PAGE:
The first is Kaiden Guhle. The 6-foot-2 205-pound defender is a complete player who does everything extremely well. He is a superb skater with the ability to use his edges to be able to change direction on the fly and not lose a step. He is highly effective when using his body to position himself but also to take up passing and shooting lanes, forcing forwards to the outside.
He is more than just defense, though. Guhle has the two-way potential to not only face top forwards like Connor McDavid but also provide 40 points per season. His mobility is a great tool, especially in the offensive zone where he can keep pucks in the zone, but also lead the counterattack with a powerful shot or perfectly placed pass.
The other name in this tier shouldn’t be a surprise, it’s Juraj Slafkovsky. At 6-foot-3 and 238 pounds the 2022 first-overall pick is physically ready for the NHL. However, he has had some trouble adjusting to the North American-sized rink and the pace of the NHL. Before his season-ending injury, he scored four goals and 10 points in 39 games played. While his NHL season has come to an end, he might be able to return in time to play in the IIHF Men’s World Hockey Championship for Slovakia.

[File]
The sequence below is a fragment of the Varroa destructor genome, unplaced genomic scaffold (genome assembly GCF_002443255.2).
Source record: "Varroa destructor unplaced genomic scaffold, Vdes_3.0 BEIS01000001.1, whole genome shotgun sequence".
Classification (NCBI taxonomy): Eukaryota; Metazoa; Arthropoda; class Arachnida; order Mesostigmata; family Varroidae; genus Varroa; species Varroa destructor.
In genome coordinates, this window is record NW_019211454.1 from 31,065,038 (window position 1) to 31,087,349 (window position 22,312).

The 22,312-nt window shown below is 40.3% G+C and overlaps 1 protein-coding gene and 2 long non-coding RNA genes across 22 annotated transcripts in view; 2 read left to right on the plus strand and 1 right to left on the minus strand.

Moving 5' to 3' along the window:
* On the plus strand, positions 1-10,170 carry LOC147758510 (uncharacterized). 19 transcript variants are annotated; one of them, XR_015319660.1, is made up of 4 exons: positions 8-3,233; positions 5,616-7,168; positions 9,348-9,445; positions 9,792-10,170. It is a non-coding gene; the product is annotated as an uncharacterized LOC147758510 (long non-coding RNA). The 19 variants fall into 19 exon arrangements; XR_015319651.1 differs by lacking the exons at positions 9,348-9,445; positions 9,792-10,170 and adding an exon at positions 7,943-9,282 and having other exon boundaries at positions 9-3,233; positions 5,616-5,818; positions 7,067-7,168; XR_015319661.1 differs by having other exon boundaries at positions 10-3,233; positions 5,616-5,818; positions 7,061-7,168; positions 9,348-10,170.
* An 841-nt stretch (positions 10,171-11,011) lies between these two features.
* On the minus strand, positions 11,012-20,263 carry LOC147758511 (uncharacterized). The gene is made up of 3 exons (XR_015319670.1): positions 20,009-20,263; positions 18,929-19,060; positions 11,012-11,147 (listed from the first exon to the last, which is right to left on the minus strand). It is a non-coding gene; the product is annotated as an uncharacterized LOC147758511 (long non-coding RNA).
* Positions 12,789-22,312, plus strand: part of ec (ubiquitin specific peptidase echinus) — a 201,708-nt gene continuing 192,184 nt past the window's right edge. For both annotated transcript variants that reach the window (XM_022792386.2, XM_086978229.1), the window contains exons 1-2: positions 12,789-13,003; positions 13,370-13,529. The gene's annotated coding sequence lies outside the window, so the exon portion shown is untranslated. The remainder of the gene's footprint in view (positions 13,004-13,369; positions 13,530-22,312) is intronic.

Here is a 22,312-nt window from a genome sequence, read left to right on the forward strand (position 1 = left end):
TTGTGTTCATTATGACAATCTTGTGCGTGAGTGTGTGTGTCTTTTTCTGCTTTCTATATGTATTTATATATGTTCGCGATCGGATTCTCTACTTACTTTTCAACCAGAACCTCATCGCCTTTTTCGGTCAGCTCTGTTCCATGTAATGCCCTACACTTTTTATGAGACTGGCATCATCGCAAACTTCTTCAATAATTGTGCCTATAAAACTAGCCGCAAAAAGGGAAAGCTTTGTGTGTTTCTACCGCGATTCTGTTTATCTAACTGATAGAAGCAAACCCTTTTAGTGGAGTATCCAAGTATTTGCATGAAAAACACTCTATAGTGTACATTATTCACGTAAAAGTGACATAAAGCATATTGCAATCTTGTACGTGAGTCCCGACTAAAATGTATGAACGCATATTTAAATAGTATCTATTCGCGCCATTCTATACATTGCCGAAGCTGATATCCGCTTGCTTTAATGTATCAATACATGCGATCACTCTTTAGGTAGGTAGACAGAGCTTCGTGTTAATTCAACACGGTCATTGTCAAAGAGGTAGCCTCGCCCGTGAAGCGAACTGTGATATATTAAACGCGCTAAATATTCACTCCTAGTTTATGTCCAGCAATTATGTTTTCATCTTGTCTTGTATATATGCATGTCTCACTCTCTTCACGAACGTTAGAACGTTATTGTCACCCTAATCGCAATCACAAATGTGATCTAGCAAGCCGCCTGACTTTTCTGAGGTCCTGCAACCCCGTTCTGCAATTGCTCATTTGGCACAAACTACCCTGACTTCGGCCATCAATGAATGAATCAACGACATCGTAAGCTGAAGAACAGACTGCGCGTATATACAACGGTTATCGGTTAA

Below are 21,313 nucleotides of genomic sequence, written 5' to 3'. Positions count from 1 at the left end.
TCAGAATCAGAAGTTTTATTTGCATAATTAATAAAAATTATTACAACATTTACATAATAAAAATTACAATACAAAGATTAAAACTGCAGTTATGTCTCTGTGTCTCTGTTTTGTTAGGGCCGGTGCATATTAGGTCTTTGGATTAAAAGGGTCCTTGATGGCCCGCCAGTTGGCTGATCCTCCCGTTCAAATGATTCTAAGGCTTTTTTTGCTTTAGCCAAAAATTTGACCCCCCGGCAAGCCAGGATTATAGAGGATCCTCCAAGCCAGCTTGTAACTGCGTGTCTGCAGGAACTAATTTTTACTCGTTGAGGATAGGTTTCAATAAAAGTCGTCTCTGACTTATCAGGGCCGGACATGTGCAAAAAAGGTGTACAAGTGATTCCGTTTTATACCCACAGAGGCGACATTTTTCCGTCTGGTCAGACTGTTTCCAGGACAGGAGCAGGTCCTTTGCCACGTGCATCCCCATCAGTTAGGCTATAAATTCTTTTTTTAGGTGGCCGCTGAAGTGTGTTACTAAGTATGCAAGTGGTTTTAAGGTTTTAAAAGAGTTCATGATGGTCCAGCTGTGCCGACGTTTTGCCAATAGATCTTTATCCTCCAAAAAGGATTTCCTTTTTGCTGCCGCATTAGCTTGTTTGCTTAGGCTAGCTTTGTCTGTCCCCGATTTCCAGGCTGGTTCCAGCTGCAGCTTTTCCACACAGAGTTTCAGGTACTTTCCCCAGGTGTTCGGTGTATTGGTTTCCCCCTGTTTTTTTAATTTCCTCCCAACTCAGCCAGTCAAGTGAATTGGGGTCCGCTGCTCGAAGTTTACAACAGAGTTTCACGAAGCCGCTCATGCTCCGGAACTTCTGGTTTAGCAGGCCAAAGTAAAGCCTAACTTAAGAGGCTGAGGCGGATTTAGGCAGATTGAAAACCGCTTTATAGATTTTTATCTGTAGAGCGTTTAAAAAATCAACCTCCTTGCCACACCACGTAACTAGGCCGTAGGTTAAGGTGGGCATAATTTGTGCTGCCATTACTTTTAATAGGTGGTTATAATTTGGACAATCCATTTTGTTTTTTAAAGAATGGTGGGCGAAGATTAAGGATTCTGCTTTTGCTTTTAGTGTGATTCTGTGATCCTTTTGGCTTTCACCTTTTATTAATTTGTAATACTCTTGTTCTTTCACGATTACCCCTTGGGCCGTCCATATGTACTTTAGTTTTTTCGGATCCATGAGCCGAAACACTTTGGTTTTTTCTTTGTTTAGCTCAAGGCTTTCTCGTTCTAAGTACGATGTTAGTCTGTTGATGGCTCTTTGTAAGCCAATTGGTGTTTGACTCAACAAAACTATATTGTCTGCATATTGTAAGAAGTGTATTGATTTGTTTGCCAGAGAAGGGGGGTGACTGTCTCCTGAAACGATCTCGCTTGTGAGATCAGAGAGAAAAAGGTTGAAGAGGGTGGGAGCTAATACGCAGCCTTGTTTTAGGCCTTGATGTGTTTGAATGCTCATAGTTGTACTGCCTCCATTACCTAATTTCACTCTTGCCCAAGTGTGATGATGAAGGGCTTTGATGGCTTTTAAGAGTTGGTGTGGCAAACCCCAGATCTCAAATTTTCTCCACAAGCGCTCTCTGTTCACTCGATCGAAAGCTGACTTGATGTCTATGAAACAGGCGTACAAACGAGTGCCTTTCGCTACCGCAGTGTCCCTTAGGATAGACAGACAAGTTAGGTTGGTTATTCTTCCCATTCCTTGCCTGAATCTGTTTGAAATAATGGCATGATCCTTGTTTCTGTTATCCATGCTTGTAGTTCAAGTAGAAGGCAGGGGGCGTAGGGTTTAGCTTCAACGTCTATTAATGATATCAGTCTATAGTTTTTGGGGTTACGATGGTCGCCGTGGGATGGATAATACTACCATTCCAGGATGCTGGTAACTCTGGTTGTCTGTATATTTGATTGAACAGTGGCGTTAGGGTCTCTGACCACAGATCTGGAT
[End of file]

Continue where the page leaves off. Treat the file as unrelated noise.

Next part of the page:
Top-6 Forward, Top-4 Defender, Starting Goaltender
This tier is well populated with some good decisions on the draft floor and additions via trade. Joshua Roy has reaffirmed his position in this tier after playing a significant role with Team Canada winning two gold medals at the World Junior Championship (WJC), and his offensive explosion in the Quebec Major Junior Hockey League (QMJHL).
Jakub Dobes has climbed his way into this tier with another season filled with incredible performances. He has a 16-9-1 record with a .921 save percentage (SV%) and 2.16 goals-against average (GAA). This level of play has been instrumental in him leading Ohio State University into the upper tier of programs in the Big 10 Conference and the seventh-ranked program in the NCAA.
Owen Beck has taken advantage of his opportunities this season and has gone from near anonymity to a prospect that is expected to compete for a top-nine NHL role as soon as next season. His highly mature two-way game and offensive skills made him Team Canada’s top choice for a call-up to replace an injured player at the 2023 WJC, and, cause the Peterborough Petes to pay a heavy price to add him to their roster in the hopes of competing for an Ontario Hockey League (OHL) championship.
Arber Xhekaj has battled his way up to this tier with his physicality, intimidation, and size. But he is more than just an enforcer, as his excellent mobility, defensive positioning, and offensive ability make him an all-around player. While he does lead rookie defensemen with eight fights, his five goals on the season also make him the highest-scoring rookie defenseman in the NHL.
Other names: Filip Mesar, Sean Farrell, Justin Barron, Riley Kidney, Lane Hutson, Frederik Dichow Jesse Ylonen, Jordan Harris, Jayden Struble, Luke Tuch, Logan Mailloux, and Jan Mysac.
Third-Line Forward, Bottom-Pair Defender, Backup Goaltender